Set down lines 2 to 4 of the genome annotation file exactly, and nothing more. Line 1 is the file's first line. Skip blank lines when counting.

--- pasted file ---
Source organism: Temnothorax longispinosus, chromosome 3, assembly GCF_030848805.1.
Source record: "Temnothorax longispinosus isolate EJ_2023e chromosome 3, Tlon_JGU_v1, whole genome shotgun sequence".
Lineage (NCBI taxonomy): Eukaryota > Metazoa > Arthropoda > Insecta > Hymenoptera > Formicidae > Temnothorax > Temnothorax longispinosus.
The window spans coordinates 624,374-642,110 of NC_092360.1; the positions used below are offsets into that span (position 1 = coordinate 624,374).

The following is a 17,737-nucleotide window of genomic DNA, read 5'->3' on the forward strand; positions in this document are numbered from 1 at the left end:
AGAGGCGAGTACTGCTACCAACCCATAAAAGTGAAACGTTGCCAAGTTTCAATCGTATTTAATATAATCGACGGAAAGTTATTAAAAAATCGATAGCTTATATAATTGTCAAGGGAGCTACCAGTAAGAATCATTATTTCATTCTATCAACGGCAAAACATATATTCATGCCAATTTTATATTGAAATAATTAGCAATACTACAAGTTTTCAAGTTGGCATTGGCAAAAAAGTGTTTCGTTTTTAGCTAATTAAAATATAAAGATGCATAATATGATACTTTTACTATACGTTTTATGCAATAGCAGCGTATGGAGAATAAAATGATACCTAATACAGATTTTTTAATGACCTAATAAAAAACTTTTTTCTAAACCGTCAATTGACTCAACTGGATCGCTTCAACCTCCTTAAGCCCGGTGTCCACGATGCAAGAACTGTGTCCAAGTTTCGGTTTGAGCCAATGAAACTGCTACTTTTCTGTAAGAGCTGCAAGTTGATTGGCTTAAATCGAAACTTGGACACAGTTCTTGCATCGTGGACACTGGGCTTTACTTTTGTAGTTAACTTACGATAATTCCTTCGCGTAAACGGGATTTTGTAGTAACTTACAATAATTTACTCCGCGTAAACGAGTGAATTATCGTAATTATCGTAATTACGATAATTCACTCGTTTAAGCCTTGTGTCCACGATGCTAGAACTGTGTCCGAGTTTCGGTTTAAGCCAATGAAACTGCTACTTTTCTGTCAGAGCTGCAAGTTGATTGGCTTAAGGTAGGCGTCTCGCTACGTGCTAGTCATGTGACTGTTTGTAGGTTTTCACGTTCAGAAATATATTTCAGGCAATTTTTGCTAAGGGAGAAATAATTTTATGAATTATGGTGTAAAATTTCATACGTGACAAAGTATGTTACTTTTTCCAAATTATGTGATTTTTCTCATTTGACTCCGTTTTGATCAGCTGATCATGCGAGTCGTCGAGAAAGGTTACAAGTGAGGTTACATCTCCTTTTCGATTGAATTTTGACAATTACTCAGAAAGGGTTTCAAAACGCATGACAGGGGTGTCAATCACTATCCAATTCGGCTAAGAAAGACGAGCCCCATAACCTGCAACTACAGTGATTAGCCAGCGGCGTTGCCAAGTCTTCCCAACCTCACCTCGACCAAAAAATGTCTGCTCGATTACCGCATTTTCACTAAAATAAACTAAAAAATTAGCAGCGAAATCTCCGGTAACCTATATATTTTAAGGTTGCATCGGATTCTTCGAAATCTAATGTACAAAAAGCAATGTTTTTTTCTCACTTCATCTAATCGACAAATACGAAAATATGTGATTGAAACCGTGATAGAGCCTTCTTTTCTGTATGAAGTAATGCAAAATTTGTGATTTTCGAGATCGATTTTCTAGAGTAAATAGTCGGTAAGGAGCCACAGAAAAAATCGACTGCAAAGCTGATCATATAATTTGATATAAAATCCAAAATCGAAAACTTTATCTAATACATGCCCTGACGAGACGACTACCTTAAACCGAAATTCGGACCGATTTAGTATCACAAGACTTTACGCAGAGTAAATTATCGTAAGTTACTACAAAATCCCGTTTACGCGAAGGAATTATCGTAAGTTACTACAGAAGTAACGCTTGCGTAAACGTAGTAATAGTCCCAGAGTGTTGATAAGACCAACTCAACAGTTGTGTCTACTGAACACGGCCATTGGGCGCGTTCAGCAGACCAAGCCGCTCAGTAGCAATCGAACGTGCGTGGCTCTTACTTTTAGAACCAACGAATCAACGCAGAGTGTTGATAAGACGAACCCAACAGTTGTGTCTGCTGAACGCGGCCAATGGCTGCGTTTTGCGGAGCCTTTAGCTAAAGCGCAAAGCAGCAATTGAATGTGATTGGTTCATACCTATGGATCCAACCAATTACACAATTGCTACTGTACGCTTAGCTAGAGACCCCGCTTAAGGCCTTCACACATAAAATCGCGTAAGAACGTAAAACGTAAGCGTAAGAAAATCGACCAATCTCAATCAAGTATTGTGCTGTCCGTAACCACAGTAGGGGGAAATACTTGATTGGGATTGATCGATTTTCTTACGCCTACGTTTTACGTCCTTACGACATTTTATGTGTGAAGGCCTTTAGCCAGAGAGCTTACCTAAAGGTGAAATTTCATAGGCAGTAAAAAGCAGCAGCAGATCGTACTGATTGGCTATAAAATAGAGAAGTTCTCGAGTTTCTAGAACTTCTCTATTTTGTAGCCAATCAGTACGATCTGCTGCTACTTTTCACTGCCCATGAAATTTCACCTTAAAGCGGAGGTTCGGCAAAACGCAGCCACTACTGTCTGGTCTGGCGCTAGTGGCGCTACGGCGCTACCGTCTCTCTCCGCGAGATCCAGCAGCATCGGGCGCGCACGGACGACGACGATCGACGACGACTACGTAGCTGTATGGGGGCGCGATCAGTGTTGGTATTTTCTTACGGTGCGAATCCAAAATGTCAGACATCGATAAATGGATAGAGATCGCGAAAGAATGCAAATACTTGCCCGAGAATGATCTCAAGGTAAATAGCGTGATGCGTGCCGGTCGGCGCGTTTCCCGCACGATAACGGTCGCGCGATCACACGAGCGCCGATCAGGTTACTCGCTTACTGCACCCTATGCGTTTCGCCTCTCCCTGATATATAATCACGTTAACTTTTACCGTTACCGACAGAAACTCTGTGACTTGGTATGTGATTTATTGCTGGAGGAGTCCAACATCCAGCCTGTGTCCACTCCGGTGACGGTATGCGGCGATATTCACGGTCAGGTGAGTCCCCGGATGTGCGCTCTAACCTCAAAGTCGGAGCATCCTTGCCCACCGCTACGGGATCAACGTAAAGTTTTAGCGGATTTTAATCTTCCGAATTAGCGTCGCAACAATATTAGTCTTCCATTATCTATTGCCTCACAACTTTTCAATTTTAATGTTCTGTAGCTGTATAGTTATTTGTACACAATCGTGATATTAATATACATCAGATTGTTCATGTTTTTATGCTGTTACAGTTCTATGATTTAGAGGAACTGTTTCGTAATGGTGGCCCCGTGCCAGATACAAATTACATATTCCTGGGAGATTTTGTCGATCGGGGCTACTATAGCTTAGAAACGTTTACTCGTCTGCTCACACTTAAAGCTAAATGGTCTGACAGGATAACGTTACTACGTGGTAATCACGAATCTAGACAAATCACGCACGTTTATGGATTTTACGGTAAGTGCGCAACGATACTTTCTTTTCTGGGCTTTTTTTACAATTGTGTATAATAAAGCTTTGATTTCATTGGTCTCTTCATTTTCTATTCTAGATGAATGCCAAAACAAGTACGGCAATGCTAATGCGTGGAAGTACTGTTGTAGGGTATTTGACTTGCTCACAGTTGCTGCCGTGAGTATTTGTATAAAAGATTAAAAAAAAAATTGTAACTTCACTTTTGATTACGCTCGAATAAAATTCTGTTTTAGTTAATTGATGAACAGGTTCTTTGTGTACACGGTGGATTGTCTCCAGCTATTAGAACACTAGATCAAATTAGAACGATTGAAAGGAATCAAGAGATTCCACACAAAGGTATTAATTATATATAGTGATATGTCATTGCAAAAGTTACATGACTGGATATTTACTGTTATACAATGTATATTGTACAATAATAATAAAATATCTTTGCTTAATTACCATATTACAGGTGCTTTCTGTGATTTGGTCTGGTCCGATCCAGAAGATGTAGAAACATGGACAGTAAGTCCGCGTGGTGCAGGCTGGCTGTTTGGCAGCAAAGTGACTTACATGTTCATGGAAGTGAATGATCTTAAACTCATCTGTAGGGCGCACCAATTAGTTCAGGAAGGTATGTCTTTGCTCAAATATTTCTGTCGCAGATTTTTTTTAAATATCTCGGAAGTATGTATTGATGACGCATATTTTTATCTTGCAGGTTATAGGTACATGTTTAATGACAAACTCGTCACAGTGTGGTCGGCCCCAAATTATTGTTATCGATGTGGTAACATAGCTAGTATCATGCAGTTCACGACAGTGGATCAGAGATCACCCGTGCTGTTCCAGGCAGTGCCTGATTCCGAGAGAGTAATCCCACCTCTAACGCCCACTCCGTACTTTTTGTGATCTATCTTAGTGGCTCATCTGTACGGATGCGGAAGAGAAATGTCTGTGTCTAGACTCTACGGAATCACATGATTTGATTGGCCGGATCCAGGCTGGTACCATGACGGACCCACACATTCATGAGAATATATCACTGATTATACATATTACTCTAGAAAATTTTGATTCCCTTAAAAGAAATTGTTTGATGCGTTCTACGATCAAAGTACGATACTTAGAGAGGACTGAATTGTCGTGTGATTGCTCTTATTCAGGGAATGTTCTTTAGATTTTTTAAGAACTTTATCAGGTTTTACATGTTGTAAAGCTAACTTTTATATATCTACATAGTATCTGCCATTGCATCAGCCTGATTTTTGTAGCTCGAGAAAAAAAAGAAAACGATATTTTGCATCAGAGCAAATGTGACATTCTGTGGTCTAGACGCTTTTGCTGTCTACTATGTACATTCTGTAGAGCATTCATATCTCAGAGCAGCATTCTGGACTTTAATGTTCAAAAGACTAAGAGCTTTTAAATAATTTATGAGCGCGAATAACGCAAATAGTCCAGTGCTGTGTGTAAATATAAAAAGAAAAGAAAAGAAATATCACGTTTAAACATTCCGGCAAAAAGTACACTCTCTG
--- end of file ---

Source record: "Temnothorax longispinosus isolate EJ_2023e chromosome 3, Tlon_JGU_v1, whole genome shotgun sequence".
Lineage (NCBI taxonomy): Eukaryota > Metazoa > Arthropoda > Insecta > Hymenoptera > Formicidae > Temnothorax > Temnothorax longispinosus.
The window spans coordinates 624,374-642,110 of NC_092360.1; the positions used below are offsets into that span (position 1 = coordinate 624,374).